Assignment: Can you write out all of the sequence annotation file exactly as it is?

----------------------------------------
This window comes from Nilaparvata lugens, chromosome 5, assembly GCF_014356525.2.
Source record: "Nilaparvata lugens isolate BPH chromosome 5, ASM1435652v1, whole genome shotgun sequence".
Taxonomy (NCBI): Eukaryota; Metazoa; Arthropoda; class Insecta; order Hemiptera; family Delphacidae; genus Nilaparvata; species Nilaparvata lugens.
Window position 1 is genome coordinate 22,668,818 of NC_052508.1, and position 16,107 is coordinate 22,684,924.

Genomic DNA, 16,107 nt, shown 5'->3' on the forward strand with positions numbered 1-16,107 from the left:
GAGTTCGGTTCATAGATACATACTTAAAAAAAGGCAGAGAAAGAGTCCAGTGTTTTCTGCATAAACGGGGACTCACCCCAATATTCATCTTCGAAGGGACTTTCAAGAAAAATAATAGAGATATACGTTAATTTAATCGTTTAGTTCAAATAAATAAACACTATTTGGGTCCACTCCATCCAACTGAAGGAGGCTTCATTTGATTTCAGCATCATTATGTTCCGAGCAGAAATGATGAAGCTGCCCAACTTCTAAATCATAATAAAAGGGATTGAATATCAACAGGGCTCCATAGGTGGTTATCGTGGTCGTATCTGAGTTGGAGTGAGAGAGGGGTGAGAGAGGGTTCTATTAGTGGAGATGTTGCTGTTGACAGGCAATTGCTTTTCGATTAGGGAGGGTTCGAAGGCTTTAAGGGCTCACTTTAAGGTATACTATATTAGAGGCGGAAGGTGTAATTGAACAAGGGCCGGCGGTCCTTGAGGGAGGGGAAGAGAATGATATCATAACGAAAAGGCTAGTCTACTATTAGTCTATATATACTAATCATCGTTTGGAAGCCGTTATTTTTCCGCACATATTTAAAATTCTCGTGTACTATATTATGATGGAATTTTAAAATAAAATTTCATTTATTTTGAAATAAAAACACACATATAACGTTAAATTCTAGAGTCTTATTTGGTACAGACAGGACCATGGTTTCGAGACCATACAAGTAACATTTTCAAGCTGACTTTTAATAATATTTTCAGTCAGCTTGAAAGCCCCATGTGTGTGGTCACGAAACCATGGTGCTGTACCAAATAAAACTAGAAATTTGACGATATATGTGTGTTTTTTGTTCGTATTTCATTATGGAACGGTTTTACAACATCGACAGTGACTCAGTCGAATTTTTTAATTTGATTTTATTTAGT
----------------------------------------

This window comes from Nilaparvata lugens, chromosome 5, assembly GCF_014356525.2.
Source record: "Nilaparvata lugens isolate BPH chromosome 5, ASM1435652v1, whole genome shotgun sequence".
Taxonomy (NCBI): Eukaryota; Metazoa; Arthropoda; class Insecta; order Hemiptera; family Delphacidae; genus Nilaparvata; species Nilaparvata lugens.
Window position 1 is genome coordinate 22,668,818 of NC_052508.1, and position 16,107 is coordinate 22,684,924.

Genomic DNA, 16,107 nt, shown 5'->3' on the forward strand with positions numbered 1-16,107 from the left:
GAGTTCGGTTCATAGATACATACTTAAAAAAAGGCAGAGAAAGAGTCCAGTGTTTTCTGCATAAACGGGGACTCACCCCAATATTCATCTTCGAAGGGACTTTCAAGAAAAATAATAGAGATATACGTTAATTTAATCGTTTAGTTCAAATAAATAAACACTATTTGGGTCCACTCCATCCAACTGAAGGAGGCTTCATTTGATTTCAGCATCATTATGTTCCGAGCAGAAATGATGAAGCTGCCCAACTTCTAAATCATAATAAAAGGGATTGAATATCAACAGGGCTCCATAGGTGGTTATCGTGGTCGTATCTGAGTTGGAGTGAGAGAGGGGTGAGAGAGGGTTCTATTAGTGGAGATGTTGCTGTTGACAGGCAATTGCTTTTCGATTAGGGAGGGTTCGAAGGCTTTAAGGGCTCACTTTAAGGTATACTATATTAGAGGCGGAAGGTGTAATTGAACAAGGGCCGGCGGTCCTTGAGGGAGGGGAAGAGAATGATATCATAACGAAAAGGCTAGTCTACTATTAGTCTATATATACTAATCATCGTTTGGAAGCCGTTATTTTTCCGCACATATTTAAAATTCTCGTGTACTATATTATGATGGAATTTTAAAATAAAATTTCATTTATTTTGAAATAAAAACACACATATAACGTTAAATTCTAGAGTCTTATTTGGTACAGACAGGACCATGGTTTCGAGACCATACAAGTAACATTTTCAAGCTGACTTTTAATAATATTTTCAGTCAGCTTGAAAGCCCCATGTGTGTGGTCACGAAACCATGGTGCTGTACCAAATAAAACTAGAAATTTGACGATATATGTGTGTTTTTTGTTCGTATTTCATTATGGAACGGTTTTACAACATCGACAGTGACTCAGTCGAATTTTTTAATTTGATTTTATTTAGT